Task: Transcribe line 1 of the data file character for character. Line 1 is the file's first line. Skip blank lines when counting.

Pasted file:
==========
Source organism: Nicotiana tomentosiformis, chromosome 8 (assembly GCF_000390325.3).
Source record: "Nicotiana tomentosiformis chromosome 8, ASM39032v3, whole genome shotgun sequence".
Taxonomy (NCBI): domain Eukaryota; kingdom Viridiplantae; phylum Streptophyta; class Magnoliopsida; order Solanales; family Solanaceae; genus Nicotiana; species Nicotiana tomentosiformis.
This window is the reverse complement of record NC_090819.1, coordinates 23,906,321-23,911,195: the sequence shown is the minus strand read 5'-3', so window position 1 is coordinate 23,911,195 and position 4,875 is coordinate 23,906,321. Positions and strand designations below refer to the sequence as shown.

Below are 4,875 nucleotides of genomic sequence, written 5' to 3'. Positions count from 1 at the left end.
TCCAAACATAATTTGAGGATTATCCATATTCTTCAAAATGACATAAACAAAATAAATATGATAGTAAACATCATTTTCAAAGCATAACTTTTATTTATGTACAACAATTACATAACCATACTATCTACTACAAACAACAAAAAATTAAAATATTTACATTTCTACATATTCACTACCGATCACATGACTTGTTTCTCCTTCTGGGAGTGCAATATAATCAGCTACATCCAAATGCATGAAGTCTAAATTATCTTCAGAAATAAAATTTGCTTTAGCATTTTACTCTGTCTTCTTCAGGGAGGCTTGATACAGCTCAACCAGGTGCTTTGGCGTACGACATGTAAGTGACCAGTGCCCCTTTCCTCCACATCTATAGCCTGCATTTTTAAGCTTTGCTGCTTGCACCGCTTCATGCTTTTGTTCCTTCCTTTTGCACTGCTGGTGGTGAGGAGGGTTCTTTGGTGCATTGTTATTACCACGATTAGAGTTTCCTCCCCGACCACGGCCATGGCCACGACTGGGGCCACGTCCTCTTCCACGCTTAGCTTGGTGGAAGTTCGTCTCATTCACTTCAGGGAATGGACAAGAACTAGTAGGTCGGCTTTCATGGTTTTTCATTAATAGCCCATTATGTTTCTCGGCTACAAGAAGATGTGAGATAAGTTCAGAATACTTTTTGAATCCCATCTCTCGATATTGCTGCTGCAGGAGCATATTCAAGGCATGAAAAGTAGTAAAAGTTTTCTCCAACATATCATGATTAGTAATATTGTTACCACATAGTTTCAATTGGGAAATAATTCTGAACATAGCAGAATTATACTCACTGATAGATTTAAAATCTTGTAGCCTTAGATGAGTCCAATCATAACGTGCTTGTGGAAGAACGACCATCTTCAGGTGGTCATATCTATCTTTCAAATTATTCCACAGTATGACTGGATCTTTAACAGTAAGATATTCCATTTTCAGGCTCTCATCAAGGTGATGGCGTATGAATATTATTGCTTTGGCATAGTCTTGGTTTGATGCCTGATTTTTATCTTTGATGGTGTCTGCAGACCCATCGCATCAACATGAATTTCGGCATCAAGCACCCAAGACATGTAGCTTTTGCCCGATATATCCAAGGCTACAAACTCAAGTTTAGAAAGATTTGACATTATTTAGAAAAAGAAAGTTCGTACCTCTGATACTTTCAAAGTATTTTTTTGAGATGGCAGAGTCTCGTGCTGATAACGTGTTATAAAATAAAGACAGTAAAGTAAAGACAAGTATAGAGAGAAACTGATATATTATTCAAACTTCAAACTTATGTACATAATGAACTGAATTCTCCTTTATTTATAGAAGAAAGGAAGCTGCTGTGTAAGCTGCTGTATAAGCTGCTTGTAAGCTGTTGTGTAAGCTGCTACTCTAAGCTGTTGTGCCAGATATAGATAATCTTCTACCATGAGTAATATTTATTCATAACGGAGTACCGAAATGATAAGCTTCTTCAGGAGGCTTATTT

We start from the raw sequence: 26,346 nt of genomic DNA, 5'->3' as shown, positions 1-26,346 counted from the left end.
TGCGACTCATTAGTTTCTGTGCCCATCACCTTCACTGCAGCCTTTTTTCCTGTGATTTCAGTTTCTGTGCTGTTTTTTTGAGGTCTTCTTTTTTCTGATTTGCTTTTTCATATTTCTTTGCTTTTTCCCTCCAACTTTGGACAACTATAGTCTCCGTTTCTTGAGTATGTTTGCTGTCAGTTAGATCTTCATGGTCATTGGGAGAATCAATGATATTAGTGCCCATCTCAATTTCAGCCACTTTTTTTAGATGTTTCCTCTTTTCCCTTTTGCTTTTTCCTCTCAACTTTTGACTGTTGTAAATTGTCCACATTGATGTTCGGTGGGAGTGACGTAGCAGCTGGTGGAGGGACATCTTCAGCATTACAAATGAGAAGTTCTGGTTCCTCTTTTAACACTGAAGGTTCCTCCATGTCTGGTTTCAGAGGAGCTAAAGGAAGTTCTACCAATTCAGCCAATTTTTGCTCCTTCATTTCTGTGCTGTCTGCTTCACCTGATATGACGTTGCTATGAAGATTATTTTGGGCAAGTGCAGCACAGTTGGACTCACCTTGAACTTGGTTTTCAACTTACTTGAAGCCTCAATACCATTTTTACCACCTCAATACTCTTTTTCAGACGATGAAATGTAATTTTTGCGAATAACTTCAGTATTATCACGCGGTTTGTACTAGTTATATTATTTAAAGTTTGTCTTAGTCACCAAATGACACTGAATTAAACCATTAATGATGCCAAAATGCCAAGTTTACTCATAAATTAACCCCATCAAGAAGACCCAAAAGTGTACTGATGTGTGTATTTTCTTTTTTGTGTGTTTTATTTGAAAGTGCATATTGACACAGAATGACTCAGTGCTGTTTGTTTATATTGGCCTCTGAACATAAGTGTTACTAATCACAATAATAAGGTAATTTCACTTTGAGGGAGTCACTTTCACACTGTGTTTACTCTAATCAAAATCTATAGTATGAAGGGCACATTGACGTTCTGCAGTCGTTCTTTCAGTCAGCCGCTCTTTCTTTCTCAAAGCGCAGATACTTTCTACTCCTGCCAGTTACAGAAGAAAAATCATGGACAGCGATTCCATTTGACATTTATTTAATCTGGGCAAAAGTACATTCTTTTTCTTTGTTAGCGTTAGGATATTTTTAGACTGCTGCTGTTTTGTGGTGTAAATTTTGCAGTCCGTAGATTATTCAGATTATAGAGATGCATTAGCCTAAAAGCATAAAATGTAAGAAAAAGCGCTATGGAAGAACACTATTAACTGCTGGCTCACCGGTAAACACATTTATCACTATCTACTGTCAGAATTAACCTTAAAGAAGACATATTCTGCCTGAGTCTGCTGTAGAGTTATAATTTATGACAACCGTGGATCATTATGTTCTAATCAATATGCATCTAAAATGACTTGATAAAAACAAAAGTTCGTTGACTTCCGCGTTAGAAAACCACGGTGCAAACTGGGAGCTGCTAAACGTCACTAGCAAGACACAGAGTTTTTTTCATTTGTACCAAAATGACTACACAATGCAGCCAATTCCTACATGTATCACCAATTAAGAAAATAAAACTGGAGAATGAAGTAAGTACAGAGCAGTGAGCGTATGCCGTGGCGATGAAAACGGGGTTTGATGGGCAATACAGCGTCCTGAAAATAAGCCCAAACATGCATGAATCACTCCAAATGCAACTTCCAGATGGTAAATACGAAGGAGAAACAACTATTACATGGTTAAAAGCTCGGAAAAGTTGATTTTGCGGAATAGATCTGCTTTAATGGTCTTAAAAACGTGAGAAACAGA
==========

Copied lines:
Source organism: Nicotiana tomentosiformis, chromosome 8 (assembly GCF_000390325.3).